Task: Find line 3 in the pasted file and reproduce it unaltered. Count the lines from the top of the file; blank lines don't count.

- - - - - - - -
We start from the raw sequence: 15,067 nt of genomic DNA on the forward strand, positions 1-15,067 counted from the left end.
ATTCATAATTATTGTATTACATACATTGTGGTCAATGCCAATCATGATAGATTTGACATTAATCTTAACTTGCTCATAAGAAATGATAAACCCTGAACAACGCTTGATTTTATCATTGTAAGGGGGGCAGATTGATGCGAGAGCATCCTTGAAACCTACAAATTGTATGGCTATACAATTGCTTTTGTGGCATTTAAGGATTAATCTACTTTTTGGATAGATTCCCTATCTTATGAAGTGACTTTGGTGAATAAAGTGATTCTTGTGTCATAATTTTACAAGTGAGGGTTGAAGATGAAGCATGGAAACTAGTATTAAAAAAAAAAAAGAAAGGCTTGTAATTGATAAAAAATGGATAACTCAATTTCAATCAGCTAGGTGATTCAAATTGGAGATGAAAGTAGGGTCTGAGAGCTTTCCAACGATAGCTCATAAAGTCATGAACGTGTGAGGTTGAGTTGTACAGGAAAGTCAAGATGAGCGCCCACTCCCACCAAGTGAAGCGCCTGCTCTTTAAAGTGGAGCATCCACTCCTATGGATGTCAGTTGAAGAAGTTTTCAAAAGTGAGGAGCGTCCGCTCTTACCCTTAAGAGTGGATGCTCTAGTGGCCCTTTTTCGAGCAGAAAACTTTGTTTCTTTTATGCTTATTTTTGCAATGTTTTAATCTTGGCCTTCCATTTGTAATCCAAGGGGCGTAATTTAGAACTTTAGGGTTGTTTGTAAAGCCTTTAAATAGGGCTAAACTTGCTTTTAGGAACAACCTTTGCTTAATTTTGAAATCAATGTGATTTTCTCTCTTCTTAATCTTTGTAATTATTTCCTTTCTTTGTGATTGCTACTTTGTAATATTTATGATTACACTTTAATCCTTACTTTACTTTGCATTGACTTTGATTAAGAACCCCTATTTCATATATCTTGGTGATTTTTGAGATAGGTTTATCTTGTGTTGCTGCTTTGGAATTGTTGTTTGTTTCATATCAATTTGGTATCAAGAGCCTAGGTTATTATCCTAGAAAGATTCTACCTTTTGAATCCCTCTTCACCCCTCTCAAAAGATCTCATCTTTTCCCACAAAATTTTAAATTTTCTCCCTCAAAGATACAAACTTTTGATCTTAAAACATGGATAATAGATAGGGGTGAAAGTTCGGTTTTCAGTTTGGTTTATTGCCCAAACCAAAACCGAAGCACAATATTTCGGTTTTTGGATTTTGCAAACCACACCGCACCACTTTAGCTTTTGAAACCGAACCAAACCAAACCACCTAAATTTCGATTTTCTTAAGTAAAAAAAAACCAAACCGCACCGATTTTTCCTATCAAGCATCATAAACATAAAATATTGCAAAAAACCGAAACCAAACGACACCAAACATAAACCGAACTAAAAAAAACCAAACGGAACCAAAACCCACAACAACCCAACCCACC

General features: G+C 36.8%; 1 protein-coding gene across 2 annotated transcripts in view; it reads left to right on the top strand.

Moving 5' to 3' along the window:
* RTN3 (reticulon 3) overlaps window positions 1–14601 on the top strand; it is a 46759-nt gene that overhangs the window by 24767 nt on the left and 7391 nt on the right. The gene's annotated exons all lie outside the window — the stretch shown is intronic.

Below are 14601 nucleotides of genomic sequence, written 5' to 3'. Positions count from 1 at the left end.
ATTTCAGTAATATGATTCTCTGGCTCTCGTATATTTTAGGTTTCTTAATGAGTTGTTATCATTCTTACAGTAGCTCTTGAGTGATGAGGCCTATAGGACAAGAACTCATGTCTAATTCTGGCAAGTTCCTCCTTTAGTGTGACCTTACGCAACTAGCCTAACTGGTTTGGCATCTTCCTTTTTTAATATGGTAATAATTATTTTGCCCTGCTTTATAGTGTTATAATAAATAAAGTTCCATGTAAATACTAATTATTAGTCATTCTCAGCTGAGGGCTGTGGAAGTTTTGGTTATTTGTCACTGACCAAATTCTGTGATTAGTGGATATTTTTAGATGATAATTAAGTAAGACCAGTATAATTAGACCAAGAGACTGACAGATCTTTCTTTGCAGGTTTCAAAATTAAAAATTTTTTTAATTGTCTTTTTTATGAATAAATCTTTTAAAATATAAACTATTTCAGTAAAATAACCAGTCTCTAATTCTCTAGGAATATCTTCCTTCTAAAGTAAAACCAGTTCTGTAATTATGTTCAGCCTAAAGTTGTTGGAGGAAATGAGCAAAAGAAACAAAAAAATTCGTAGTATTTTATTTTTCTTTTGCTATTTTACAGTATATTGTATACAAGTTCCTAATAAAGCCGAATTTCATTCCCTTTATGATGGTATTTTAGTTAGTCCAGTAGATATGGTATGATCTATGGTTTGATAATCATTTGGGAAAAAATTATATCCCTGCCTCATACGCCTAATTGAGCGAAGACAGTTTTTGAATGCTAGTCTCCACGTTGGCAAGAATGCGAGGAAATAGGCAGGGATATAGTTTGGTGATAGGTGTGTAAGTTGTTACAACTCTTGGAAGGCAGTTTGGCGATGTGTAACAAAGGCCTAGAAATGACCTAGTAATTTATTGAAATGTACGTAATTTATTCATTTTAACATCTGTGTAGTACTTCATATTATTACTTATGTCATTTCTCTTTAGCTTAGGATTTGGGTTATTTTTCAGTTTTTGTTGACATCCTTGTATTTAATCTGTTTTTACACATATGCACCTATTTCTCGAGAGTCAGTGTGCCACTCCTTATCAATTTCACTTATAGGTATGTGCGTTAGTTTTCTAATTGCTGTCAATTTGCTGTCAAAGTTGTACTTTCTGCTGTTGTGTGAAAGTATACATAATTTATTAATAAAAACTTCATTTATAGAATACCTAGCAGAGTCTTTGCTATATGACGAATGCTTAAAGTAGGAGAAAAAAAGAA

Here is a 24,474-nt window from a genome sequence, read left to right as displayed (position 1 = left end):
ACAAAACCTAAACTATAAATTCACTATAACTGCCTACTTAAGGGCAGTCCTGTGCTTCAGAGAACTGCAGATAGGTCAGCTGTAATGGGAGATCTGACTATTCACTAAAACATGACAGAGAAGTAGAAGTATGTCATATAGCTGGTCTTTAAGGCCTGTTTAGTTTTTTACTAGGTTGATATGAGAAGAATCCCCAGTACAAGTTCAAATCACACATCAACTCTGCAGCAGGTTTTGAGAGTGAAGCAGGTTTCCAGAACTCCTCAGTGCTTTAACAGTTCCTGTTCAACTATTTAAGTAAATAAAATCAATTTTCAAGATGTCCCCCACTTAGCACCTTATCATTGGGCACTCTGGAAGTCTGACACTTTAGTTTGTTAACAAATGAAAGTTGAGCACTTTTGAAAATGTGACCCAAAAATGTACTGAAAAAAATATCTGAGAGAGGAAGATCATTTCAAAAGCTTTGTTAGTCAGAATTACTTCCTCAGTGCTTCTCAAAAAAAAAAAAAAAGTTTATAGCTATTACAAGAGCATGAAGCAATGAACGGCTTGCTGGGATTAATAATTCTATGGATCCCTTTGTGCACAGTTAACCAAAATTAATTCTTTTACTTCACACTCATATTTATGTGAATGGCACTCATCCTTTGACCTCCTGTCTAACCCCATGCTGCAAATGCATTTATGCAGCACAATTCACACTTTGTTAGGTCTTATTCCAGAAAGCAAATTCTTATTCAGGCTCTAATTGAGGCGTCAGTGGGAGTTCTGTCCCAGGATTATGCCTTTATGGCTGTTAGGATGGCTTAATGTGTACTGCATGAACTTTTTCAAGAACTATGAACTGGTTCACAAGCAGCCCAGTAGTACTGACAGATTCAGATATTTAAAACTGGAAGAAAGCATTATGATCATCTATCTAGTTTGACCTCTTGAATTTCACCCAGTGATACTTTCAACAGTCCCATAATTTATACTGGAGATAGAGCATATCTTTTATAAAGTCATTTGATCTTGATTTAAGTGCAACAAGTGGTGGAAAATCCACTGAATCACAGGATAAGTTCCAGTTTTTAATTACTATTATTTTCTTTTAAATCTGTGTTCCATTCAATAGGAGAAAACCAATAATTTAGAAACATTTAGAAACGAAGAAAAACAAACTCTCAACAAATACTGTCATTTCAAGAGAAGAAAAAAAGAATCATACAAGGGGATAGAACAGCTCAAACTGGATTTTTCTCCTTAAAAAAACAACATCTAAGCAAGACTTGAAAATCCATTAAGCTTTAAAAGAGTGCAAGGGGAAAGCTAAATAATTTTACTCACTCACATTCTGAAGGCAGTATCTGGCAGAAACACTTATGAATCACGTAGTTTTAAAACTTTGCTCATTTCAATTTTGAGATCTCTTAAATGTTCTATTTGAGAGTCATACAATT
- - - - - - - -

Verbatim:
General features: G+C 36.8%; 1 protein-coding gene across 2 annotated transcripts in view; it reads left to right on the top strand.